Development and preliminary validation of the Chronic Pain Acceptance Questionnaire for Clinicians

Martin Rabey, Mark Catley, Kevin Vowles, Damien Appleton, Richard Bennett, James McAuley

Research output: Contribution to journalArticlepeer-review

Abstract

Background and Aims: Higher chronic pain acceptance is associated with lower pain and disability. Clinician beliefs are associated with patients' beliefs. This study therefore aimed to develop the Chronic Pain Acceptance Questionnaire for Clinicians (CPAQ-C) to measure clinicians' beliefs regarding the importance of levels of acceptance in patients with chronic pain, and to examine the questionnaire's psychometric properties. Methods: Phase one: the CPAQ-C was adapted from the Chronic Pain Acceptance Questionnaire. Data on 162 completed questionnaires were analysed using Rasch analysis. Phase Two: the cohort completed the Healthcare Providers Pain and Impairment Relationship Scale, and the association (Pearson's correlation co-efficient) between these questionnaires examined to assist CPAQ-C validation. Twenty-four participants completed the CPAQ-C one-week later. Test re-test reliability was examined using intraclass correlation co-efficient (2,1) and standard error of measurement. Phase Three: to examine responsiveness 17 clinicians attending a workshop on Acceptance and Commitment Therapy completed the CPAQ-C before and immediately after the workshop, and six-months later. The Skillings Mack test was used to determine whether CPAQ-C scores differed across different timepoints. Results Rasch analysis supported two subscales: activity engagement and pain willingness. Five poorly functioning items were excluded. There was good correlation between the CPAQ-C and Healthcare Providers Pain and Impairment Relationship Scale (-.54). The CPAQ-C demonstrated good reliability (ICC (2,1): .81; standard error of measurement: 4.76). There was significant improvement in CPAQ-C scores following the workshop (p=<.001). Conclusions: The CPAQ-C appears a valid, reliable and responsive measure of clinicians' beliefs regarding the importance of levels of acceptance in patients with chronic pain. Implications: Where the CPAQ-C reveals that clinicians have low perceived levels of importance regarding acceptance in patients with chronic pain those clinicians may benefit from specific education, however, this requires further examination.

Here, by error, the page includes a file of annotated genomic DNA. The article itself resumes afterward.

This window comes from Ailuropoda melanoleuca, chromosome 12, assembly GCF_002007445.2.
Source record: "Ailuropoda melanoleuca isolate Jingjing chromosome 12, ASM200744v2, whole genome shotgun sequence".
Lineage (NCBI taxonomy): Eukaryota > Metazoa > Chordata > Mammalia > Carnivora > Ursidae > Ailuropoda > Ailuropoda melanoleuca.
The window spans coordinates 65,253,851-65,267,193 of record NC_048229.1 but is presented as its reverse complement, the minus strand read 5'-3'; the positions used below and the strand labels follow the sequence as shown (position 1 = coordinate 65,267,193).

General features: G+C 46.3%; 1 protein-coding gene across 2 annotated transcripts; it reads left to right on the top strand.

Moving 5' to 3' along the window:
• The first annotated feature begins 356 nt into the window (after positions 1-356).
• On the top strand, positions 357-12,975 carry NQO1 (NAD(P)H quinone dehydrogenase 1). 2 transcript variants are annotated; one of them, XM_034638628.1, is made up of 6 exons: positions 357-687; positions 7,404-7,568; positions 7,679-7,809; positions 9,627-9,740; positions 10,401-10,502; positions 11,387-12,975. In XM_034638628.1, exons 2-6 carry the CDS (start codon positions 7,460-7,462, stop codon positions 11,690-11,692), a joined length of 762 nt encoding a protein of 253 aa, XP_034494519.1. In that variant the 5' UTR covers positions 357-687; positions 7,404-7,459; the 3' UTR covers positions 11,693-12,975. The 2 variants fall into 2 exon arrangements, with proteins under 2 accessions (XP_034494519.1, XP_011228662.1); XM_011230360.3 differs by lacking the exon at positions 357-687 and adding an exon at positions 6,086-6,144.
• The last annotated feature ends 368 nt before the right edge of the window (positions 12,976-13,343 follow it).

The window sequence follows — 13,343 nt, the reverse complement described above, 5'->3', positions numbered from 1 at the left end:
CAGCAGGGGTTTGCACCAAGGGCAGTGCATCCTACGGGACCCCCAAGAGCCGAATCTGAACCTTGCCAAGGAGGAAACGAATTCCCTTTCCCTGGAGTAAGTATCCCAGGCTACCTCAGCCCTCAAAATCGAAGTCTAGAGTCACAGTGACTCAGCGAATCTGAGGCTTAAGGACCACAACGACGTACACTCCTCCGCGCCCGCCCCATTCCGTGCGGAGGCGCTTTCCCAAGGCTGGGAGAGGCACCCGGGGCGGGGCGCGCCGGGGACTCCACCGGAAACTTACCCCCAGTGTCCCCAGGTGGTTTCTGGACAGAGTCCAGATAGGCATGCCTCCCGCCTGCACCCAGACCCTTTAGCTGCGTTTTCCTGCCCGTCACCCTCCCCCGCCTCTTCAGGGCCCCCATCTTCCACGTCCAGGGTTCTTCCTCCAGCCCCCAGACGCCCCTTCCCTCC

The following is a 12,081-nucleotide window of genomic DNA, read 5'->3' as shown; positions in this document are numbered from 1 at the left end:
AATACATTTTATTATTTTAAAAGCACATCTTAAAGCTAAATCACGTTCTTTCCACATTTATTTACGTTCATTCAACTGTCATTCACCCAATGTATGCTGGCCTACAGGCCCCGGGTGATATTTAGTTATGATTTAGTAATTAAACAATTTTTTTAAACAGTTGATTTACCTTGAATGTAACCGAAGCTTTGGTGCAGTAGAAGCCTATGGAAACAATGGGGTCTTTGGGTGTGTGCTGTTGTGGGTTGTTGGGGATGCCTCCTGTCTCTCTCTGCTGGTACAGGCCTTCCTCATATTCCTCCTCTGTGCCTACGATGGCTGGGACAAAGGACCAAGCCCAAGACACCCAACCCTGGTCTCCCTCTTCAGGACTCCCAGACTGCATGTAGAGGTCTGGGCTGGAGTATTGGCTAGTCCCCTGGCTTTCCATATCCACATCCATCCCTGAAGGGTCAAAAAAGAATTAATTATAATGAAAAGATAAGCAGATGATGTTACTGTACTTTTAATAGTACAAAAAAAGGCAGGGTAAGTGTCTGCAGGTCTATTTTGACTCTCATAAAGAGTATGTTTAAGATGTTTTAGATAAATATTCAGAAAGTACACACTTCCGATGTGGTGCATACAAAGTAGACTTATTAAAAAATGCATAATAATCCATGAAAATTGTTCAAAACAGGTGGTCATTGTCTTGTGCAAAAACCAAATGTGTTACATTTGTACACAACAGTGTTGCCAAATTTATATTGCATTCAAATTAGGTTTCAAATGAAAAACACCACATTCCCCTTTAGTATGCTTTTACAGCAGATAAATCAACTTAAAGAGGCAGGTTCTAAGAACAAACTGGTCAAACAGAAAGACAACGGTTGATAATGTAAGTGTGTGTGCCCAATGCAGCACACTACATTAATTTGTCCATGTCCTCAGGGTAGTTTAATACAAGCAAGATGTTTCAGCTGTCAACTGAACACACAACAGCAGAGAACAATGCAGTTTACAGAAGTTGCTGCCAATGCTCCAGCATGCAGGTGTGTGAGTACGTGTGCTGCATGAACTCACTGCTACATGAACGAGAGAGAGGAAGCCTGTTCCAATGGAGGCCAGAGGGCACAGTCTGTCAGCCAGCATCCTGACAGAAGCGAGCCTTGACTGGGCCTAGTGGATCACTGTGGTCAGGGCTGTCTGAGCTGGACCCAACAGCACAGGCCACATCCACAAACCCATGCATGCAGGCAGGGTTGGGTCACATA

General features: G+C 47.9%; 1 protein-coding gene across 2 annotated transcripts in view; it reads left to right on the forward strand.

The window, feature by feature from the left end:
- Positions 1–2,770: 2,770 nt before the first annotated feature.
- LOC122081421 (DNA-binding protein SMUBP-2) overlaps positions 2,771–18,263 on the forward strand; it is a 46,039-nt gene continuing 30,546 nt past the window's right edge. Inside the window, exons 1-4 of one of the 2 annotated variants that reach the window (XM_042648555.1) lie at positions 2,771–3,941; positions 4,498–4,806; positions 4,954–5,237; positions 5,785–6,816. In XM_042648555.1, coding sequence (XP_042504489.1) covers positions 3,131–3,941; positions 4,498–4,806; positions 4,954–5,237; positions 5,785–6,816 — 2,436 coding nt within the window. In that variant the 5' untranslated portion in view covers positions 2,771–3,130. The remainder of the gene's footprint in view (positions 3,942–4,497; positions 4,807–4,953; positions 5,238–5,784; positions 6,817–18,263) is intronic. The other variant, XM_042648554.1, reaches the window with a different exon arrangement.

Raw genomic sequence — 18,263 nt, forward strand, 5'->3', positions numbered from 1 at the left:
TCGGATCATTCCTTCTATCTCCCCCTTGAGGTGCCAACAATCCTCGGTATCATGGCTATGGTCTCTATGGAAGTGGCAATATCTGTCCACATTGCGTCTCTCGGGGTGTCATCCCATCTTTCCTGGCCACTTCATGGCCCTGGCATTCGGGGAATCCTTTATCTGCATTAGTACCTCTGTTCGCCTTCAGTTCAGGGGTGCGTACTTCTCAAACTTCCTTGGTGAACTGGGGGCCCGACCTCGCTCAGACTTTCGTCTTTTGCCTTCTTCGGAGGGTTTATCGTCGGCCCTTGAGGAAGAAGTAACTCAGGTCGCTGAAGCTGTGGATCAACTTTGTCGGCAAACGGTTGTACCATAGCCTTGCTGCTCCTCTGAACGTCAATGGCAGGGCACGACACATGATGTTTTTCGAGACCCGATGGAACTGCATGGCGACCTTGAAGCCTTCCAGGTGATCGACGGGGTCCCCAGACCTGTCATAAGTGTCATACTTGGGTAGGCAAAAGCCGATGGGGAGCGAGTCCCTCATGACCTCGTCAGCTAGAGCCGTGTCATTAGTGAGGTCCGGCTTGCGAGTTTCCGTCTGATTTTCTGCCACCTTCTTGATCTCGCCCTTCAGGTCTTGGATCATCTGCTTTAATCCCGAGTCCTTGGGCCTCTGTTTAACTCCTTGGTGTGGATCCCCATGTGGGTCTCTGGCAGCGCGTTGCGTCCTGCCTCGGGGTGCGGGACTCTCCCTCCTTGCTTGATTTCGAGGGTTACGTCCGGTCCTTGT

Original languageEnglish
Pages (from-to)673–682
Number of pages10
JournalScandinavian journal of pain
Volume20
Issue number4
Early online date24 Jul 2020
DOIs
Publication statusEarly online date - 24 Jul 2020
Externally publishedYes

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